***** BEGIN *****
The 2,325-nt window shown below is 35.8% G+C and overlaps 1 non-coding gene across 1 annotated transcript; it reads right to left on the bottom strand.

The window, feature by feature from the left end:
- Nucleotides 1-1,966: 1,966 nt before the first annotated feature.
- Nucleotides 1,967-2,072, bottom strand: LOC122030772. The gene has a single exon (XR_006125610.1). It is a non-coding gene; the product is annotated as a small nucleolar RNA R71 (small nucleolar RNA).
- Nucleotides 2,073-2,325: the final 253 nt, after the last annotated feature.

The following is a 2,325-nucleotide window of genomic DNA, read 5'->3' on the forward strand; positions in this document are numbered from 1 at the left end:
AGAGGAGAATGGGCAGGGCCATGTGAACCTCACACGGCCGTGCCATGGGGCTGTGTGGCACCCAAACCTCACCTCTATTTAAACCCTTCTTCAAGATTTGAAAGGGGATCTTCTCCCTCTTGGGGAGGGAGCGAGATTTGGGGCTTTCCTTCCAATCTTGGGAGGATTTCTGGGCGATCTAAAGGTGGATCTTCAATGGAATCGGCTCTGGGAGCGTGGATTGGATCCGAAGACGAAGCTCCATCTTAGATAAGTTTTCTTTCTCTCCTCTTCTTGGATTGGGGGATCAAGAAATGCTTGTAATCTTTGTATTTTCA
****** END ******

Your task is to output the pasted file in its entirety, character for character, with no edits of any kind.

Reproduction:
The 2,325-nt window shown below is 35.8% G+C and overlaps 1 non-coding gene across 1 annotated transcript; it reads right to left on the bottom strand.

The window, feature by feature from the left end:
- Nucleotides 1-1,966: 1,966 nt before the first annotated feature.
- Nucleotides 1,967-2,072, bottom strand: LOC122030772. The gene has a single exon (XR_006125610.1). It is a non-coding gene; the product is annotated as a small nucleolar RNA R71 (small nucleolar RNA).
- Nucleotides 2,073-2,325: the final 253 nt, after the last annotated feature.

The following is a 2,325-nucleotide window of genomic DNA, read 5'->3' on the forward strand; positions in this document are numbered from 1 at the left end:
AGAGGAGAATGGGCAGGGCCATGTGAACCTCACACGGCCGTGCCATGGGGCTGTGTGGCACCCAAACCTCACCTCTATTTAAACCCTTCTTCAAGATTTGAAAGGGGATCTTCTCCCTCTTGGGGAGGGAGCGAGATTTGGGGCTTTCCTTCCAATCTTGGGAGGATTTCTGGGCGATCTAAAGGTGGATCTTCAATGGAATCGGCTCTGGGAGCGTGGATTGGATCCGAAGACGAAGCTCCATCTTAGATAAGTTTTCTTTCTCTCCTCTTCTTGGATTGGGGGATCAAGAAATGCTTGTAATCTTTGTATTTTCA